REVISIO: Michael Ranta | Die Mauer

Discovering any form of art is often described as a journey. Anyone interested in a particular artist will eventually be led towards the work of another. In the ongoing sonic adventures at OBLADADA, a name that started appearing when we reached a certain point, quite a distance down the crazy path, was Michael Ranta. The US percussionists’ name suddenly started appearing in the mix with all sorts of ensembles that start to gather at the outer reaches of experiment music from Germany and Japan, from the mid 70’s onwards.

As the voyage blurs from the music that’s expanded into something else, Ranta’s name litters several albums that, even now, bristle with a crazy focus decades later. His work with Takehisa Kosugi, Toshi Ichiyananagi, Hermut Geerken, Mike Lewis and Connie Plank sit in a weird zone between fragmented rock, avant jazz and droning spaced worlds.

Even a quick summary of his background, cites Ranta as someone that’s continually been in the headiest of places in music. He was a studio assistant of Harry Partch in the mid 60’s, part of Karlheinz Stockhausen’s ensemble that played at the world exhibition in Osaka in 1970. He’s lived and taught all over the world since, been involved in theatre and film, and as you might sense, someone we have a deep respect for here.

Die Mauer is Ranta’s musical accompaniment to a ballet by Phillipe Talard, recorded from performances in 1988/89. It’s been sitting somewhere unreleased for over 30 years and finally was released by the wonderful Belgian label, Metaphon towards the tail end of 2019. Quietly, the easy to overlook, monochrome sleeve photography and understated typography of Die Mauer was gently pushed out into the world.

We missed it, but in the short time since discovering it more recently, are convinced it’s one of the best albums we have heard in ages. Whilst it’s impossible to gauge quite how the sound worked alongside the visual spectacle of ballet, stage and lights, this sonic layer, experienced in isolation, is 68 minutes of exhilarating morphing and blooming.  

Gathering together various instruments, percussive devices, textures, voices and electronics, we end up in a stream of overlapping sounds that react to each other like chemicals. Prelude rises out of reverbed sludge into a filmic clash between a samurai warrior and a steel band. Danse Générale plots a metronomic gamelan groove over shimmering fragments for at least 10 weightless minutes before voices are thrown over the whole thing like paint splatters. Everything you might list as a vital element of music or song, but this time, assembled by aliens.

Lost In The Dark is just that, a sense of space without any visual reassurances, transmissions in inky black fog. Lamento bends elongated notes around corners. Underground scurries off down a secret void.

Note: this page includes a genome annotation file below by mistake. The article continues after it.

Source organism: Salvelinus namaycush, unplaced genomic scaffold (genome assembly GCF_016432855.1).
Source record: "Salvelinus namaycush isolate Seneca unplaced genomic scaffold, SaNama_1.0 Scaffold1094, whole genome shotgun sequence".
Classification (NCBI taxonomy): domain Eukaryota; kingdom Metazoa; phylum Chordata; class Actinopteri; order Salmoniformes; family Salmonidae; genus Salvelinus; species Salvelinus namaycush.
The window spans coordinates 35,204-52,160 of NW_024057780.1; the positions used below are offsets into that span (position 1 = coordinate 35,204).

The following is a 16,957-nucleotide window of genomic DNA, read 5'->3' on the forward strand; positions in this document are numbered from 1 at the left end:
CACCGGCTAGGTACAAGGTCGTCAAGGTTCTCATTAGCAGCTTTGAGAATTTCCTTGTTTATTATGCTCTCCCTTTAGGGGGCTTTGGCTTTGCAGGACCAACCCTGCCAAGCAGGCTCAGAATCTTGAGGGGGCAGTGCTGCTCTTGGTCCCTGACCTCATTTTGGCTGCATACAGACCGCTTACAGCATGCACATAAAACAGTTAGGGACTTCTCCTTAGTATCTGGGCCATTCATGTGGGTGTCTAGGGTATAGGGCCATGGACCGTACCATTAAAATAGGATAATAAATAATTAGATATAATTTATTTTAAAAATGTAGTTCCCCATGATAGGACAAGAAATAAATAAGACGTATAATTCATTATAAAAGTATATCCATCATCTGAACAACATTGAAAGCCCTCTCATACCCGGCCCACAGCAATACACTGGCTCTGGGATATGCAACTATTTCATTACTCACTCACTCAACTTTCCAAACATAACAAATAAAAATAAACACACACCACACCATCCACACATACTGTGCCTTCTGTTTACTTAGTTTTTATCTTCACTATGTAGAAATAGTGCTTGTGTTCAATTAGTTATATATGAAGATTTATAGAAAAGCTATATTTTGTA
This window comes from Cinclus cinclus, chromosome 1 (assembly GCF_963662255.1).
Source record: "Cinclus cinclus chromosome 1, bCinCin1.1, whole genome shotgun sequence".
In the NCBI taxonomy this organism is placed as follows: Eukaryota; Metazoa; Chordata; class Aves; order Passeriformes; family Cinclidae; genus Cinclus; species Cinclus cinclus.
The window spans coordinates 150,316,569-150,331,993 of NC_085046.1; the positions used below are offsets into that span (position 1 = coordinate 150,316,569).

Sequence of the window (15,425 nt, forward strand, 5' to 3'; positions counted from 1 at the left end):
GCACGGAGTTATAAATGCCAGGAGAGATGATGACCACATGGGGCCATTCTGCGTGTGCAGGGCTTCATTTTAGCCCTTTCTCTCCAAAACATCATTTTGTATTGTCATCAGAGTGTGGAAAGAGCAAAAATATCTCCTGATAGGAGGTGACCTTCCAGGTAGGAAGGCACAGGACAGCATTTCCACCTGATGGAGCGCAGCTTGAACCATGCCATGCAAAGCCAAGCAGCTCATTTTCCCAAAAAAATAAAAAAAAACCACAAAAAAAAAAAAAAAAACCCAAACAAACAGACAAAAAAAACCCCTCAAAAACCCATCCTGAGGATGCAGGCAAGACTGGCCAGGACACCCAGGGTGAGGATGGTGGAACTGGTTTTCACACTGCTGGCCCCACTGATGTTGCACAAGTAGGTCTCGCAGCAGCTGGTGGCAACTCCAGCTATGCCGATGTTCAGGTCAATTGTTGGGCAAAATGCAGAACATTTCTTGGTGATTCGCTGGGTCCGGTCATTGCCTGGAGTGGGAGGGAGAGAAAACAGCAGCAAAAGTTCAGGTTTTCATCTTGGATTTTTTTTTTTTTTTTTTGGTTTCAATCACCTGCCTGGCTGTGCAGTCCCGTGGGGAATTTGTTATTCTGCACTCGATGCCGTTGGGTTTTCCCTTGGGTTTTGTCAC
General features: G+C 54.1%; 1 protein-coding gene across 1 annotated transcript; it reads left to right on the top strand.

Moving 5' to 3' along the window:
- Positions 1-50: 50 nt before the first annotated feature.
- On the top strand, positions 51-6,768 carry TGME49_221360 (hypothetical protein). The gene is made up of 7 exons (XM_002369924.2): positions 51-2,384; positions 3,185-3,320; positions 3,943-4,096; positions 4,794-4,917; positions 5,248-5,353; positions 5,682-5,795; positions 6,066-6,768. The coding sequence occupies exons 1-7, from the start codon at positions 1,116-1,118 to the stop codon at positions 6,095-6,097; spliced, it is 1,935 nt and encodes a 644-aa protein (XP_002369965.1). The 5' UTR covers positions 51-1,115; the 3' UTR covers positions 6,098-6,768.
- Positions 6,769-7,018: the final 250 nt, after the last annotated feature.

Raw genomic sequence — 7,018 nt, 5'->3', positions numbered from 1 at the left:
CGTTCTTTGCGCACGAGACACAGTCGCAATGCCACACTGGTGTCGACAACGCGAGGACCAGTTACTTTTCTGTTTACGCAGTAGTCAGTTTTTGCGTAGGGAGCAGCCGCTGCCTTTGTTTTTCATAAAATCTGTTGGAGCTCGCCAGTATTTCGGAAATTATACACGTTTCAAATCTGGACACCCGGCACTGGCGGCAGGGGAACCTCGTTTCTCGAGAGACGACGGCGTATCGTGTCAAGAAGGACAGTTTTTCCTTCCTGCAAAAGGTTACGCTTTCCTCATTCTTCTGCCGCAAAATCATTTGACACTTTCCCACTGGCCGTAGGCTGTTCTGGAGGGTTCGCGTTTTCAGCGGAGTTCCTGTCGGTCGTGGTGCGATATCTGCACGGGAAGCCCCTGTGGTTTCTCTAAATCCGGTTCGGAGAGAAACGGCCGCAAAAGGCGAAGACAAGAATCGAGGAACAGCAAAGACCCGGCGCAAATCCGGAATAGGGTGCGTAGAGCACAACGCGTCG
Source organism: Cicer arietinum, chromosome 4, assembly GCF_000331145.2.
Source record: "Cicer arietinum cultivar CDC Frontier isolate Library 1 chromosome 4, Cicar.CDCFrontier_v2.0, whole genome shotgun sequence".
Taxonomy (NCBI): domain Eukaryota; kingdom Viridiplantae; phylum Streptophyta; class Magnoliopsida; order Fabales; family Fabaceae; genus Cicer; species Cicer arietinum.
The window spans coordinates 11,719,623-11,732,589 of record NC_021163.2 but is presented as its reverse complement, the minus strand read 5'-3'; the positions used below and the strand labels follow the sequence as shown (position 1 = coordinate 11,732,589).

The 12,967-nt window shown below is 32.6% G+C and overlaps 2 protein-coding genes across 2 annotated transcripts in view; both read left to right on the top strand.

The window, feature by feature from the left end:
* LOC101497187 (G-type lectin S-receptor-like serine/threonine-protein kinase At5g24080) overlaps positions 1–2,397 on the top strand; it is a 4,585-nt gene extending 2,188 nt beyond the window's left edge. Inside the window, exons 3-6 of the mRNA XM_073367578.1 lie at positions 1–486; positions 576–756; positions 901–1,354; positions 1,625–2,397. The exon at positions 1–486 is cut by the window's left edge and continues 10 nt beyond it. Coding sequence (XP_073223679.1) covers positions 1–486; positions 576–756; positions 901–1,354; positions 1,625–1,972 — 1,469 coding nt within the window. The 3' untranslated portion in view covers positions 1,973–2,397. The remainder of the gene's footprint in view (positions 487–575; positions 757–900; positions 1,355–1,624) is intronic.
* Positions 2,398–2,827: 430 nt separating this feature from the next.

The album reaches some kind of jaw dropping beauty in the near 12-minute crest of Absurd. Trailing out of looping folky mist and metallic water, everything aligns in a sublime surge that’s hard to define. Electronic spirals eventually rise around the keys in a way that’s breath-taking, and entrances you at the active wormhole junction of this strange beauty for several minutes.

Confirmation, rattles and drones towards low chanting of a hidden monastery, whilst The Wall Is There twinkles like warm sunbeams. The brief Soloist Over The Wall draws huge sawing arcs of string before Bells In Space slowing embraces sounds stretching out into space before dissolving out of view.

As a listening experience, Die Mauer begins to feel like two monumental peaks as the two longest tracks, Danse Générale and Absurd somehow gather together what the shorter tracks focus in on. It would be easy to generalise what happens here as pleasant and ambient, but this is music that’s somehow far more gripping than that. Ranta blends elements that sound somehow completely familiar but with characteristics that, equally, have never been exposed before.

The title Die Mauer – translates from German as the wall, and was composed just after the collapse of the Berlin Wall. The titles give some clues to how this barrier cut through communities, its physical form being much more than just bricks and mortar. The elation of it finally being pulled down, new embraces over rubble, and that sense of a new future is still difficult to forget.

Sonically, Ranta simply takes sounds that evoke different places and times and gently stirs and blends them, with the touch of a master, into some recipe for a truly magical soup.  Die Mauer is nothing less than a superbly mysterious treat.

Whilst we’ve arrived at this album late in the day, its undoubtedly a listening highlight of 2020.


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